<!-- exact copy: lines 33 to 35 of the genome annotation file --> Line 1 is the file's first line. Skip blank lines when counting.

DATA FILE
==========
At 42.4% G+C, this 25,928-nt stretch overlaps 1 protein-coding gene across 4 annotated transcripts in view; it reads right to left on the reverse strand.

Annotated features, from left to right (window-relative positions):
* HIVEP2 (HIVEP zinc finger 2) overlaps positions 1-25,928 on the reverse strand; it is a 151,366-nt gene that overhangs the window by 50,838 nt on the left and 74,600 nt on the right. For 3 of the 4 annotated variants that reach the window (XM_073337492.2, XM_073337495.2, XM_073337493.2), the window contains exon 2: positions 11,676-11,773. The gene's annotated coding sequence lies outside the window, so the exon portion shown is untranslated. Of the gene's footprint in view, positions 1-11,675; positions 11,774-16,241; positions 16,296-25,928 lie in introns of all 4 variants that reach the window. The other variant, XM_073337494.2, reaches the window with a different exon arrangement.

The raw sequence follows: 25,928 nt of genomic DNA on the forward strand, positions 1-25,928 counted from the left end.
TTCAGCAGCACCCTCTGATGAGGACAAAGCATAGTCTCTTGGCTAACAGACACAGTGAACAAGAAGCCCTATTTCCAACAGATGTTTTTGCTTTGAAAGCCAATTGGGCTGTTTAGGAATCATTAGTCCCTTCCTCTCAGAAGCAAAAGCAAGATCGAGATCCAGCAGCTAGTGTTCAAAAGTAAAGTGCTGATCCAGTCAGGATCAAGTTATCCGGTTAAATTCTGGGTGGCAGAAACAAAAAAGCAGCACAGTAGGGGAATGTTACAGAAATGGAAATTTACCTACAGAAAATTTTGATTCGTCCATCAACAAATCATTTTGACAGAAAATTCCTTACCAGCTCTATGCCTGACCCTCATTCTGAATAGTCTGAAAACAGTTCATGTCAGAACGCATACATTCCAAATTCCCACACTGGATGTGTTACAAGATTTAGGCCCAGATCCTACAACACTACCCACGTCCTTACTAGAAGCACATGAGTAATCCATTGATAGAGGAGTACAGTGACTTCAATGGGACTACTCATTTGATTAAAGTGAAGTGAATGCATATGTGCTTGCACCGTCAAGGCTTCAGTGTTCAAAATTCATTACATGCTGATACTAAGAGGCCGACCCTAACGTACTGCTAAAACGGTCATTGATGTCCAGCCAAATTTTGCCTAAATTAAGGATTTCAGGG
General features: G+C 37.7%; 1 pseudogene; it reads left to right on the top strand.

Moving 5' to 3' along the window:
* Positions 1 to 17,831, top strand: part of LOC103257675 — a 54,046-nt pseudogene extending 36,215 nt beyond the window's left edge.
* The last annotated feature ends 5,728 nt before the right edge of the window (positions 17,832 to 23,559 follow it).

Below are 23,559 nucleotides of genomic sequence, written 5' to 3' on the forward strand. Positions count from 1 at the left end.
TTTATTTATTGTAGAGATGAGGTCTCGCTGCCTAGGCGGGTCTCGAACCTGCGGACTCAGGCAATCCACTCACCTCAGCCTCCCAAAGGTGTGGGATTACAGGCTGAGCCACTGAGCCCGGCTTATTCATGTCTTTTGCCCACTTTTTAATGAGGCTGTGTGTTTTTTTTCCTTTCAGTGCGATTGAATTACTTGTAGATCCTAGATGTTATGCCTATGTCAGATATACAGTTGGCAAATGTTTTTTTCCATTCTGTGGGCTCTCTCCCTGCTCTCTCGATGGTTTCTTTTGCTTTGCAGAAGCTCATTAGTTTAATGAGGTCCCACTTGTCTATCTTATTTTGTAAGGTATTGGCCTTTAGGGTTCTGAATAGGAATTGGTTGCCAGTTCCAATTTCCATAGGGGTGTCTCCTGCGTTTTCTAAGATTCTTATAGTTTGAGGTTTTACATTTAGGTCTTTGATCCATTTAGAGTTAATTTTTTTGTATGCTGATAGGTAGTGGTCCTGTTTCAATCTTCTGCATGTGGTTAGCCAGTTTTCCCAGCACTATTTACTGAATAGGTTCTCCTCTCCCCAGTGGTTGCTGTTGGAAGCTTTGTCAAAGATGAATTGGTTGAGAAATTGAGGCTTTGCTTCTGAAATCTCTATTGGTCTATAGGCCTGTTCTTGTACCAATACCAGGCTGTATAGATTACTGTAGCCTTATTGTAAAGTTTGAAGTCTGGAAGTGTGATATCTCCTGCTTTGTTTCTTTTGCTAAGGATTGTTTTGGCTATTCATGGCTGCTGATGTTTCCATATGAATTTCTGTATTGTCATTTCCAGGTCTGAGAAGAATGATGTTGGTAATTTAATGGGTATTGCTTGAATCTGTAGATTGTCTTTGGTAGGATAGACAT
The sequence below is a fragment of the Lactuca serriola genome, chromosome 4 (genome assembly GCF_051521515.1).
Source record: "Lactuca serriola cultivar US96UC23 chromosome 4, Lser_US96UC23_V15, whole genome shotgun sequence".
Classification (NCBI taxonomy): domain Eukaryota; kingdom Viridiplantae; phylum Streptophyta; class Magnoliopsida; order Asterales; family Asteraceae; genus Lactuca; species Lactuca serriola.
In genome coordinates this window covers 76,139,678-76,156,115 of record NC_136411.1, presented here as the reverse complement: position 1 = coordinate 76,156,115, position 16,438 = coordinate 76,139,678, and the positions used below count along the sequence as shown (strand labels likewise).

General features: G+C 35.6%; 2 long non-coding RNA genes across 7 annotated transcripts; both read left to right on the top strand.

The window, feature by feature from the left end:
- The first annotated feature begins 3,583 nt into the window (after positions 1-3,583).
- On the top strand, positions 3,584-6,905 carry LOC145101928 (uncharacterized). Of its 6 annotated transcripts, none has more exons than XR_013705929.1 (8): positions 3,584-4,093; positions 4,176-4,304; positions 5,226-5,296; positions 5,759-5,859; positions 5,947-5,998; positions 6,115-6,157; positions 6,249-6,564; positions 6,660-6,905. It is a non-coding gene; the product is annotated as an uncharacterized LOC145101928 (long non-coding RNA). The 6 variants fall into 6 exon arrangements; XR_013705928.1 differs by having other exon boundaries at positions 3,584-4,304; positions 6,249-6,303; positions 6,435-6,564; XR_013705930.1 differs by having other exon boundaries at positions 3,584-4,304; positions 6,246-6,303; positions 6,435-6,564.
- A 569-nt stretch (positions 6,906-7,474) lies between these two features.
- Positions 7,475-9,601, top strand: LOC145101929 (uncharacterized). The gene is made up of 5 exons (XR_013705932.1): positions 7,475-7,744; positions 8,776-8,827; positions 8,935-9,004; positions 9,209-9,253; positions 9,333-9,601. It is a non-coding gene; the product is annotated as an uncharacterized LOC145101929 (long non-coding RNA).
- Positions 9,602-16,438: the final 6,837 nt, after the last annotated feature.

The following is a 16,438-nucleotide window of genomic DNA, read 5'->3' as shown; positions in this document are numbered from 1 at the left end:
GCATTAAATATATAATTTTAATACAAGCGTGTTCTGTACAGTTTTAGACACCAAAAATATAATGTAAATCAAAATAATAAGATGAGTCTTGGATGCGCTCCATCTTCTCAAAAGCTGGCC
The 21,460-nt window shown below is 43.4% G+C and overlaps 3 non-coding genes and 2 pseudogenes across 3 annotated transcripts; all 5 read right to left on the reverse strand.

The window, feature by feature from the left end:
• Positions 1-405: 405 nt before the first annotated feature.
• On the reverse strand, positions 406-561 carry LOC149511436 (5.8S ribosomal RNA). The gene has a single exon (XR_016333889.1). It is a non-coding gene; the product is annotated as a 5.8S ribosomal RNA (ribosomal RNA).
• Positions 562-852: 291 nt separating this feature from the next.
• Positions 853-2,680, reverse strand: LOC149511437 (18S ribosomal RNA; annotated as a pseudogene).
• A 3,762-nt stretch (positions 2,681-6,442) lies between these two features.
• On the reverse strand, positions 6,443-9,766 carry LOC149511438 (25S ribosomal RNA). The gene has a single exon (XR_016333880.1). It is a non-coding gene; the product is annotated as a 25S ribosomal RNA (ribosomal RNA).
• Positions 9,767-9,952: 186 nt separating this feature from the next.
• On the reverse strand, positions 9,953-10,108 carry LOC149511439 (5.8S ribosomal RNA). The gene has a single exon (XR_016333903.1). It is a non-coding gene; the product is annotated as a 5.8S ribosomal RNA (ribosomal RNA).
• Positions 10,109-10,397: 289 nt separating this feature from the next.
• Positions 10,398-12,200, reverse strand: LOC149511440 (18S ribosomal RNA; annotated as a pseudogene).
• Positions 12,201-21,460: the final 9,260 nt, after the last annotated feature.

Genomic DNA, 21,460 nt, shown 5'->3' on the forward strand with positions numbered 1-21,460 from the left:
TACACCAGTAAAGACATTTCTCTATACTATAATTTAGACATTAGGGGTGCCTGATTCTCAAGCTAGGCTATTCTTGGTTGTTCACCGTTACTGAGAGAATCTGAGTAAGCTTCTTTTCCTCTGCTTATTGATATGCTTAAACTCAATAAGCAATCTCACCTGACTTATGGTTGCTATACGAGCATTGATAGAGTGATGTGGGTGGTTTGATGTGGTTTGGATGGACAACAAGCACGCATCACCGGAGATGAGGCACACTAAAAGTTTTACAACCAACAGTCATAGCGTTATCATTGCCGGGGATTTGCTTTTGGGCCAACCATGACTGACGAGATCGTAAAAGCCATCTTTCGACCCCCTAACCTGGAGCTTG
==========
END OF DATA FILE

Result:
• Positions 9,767-9,952: 186 nt separating this feature from the next.
• On the reverse strand, positions 9,953-10,108 carry LOC149511439 (5.8S ribosomal RNA). The gene has a single exon (XR_016333903.1). It is a non-coding gene; the product is annotated as a 5.8S ribosomal RNA (ribosomal RNA).
• Positions 10,109-10,397: 289 nt separating this feature from the next.